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Nueva Segovia

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Diocese in the Philippines, so called from Segovia, a town in Spain. The town of Nueva, or New, Segovia was in the Province of Cagayan, and was founded in 1581. Manila was the only diocese of the Philippine Islands until 14 Aug., 1595, when Clement VIII created three others, namely Cebú, Nueva Cáceres, and Nueva Segovia. The latter see was established at Nueva Segovia. About the middle of the eighteenth century, the see was transferred to Vigan, where it has since remained. The town of Nueva Segovia declined, was merged with a neighboring town called Lalloc, and its name preserved only by the diocese. Leo XIII (Const. "Quae mari Sinico") created four new dioceses in the Philippines, among them Tuguegarao, the territory of which was taken from Nueva Segovia, and comprises the Provinces of Cagayan, Isabela, Nueva Vizcaya, and two groups of small islands. The territory retained by the Diocese of Nueva Segovia embraces the Provinces of Ilocos Norte, Ilocos Sur, Union, Pangasinan, five towns in the province of Tarlac, the sub-province of Abra, and also a large part of what is called the Mountain province; all this territory lies between 15° and 19° N. lat. and is located in the large island of Luzon.

The population of the Diocese of Nueva Segovia is about one million, consisting principally of the Ilocanos and Pangasinanes tribes, besides mountaineers who are nearly all Igorrotes. The Ilocanos and Pangasinanes live, mostly, in the plain between the mountains on the east and the China Sea on the west. They were all converted by the Spaniards, and, up to the present time have, generally speaking, remained faithful to the Catholic Church. Since the American occupation, a few Protestant sects have established themselves here, and have drawn a few of the ignorant class away from the Church. The fidelity of the Catholics was severely tested by the schism of 1902, started by Rev. Gregorio Aglipay, an excommunicated priest. He was born in this diocese, was a high military officer during the rising of the natives against the American sovereignty, and found much sympathy, especially in this part of the islands. He pretended to champion the rights of the native clergy, though the movement was political. He drew with him twenty-one priests and a large number of lay people. He and his movement have been discredited, and the people, in large numbers, have returned to the Church. Only a small part of the Igorrotes has been converted. The Spanish missionaries were evangelizing them until 1898, when the insurrection against the United States broke out, and the missionaries had to flee. Belgian and German priests have taken the place of the Spaniards in the missionary field, and gradually are reclaiming the people from their pagan and especially from their bloodthirsty customs.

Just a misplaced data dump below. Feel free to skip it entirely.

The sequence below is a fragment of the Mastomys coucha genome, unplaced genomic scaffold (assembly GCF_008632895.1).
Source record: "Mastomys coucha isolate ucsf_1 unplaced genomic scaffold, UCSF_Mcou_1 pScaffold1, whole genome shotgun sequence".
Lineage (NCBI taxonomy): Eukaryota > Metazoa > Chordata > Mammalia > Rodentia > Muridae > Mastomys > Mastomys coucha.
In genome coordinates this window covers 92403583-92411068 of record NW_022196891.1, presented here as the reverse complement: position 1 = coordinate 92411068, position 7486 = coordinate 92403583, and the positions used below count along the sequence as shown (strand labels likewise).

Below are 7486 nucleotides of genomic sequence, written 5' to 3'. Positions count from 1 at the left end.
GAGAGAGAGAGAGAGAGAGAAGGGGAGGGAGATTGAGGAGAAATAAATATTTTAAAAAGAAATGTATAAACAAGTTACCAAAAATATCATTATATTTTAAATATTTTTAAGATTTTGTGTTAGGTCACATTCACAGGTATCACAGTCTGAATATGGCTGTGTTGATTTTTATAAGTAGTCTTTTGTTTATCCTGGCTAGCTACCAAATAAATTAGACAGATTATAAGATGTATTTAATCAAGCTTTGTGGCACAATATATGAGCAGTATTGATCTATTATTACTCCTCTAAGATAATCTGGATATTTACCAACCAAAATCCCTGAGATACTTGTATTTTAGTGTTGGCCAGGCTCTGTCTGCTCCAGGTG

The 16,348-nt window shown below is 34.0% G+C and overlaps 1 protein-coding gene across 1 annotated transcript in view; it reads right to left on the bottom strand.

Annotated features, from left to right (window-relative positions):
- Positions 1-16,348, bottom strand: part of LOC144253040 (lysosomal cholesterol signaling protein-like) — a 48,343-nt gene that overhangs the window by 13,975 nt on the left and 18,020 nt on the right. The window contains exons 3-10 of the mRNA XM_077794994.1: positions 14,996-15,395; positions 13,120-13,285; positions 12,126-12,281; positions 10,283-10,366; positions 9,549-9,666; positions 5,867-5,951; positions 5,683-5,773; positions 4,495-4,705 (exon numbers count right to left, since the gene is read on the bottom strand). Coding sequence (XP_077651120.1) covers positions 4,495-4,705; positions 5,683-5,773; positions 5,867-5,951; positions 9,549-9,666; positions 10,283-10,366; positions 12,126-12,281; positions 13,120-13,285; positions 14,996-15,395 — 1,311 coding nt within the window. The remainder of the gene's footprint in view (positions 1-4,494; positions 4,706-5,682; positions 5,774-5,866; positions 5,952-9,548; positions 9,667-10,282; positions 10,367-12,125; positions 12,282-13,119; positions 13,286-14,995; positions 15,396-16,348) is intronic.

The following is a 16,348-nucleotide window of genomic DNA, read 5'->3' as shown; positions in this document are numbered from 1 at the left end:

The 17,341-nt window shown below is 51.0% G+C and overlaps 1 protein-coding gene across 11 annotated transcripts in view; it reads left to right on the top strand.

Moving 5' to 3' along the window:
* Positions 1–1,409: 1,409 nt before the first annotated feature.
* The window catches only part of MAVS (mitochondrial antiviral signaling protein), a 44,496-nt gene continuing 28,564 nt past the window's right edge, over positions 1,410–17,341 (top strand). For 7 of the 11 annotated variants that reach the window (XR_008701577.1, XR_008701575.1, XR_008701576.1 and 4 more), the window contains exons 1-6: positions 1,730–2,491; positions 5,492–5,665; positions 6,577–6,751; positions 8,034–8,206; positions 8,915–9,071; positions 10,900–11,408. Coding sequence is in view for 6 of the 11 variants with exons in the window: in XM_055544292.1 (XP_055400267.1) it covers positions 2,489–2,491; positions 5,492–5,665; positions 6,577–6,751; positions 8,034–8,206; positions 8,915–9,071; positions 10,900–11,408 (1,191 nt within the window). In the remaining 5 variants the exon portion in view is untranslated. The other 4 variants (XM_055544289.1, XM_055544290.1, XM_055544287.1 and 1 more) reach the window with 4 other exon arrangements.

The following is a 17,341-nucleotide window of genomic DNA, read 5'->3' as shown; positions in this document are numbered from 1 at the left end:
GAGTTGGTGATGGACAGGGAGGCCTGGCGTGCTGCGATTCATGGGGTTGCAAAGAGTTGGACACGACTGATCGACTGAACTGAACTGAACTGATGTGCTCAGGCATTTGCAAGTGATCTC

There is at Vigan a seminary-college under Spanish Jesuit Fathers, with four hundred collegians and twenty seminarists; there is also a girls' college founded by the last Spanish bishop, Monsignor Hevia Campomanes, who had to flee in 1898. It is in charge of the Sisters of St. Paul of Chartres. The Dominican Fathers have a boys' college in Dagupan, Province of Pangasinan, and the Dominican Sisters have a girls' college in Lingayen, the capital of the same province. In 1910 a parochial school and college, under Belgian sisters, was opened at Tagudin, a town of the Mountain Province, with an attendance of 305 girls, who receive manual as well as intellectual training. A similar institution is projected for the subprovince of Abra, and will be entrusted to German sisters. Gradually parochial schools are being organized, but in many cases it has been found extremely difficult to sustain the expense. The Spanish government supported religion in all its works; but since the separation of Church and State the people, unaccustomed to contribute directly to the support of religion, find the maintenance of ecclesiastical institutions a difficult undertaking. At least Sunday schools are possible, and gradually they are coming into vogue. In Vigan, out of a population of 16,000, about 2000 go to Sunday school. There are not and never were almshouses or asylums of any kind. The people are very charitable towards the poor and afflicted, who have the custom of going at stated times in a body to the homes of the well-to-do, where they receive some gifts and where they then publicly recite the rosary for the spiritual good of their benefactors. Up to 1903 nearly all the bishops of Nueva Segovia were Spaniards. In that year Right Reverend D.J. Dougherty, D.D., an American, was appointed. He was transferred to the Diocese of Jaro, Philippine Islands, and Right Reverend J.J. Carroll, D.D., the present (1910) incumbent, like the former bishop an American, succeeded him.

About this page

APA citation. Carroll, J. (1911). Nueva Segovia. In The Catholic Encyclopedia. New York: Robert Appleton Company.

MLA citation. Carroll, James. "Nueva Segovia." The Catholic Encyclopedia. Vol. 11. New York: Robert Appleton Company, 1911. <>.

Transcription. This article was transcribed for New Advent by Joseph E. O'Connor.

Ecclesiastical approbation. Nihil Obstat. February 1, 1911. Remy Lafort, S.T.D., Censor. Imprimatur. +John Cardinal Farley, Archbishop of New York.

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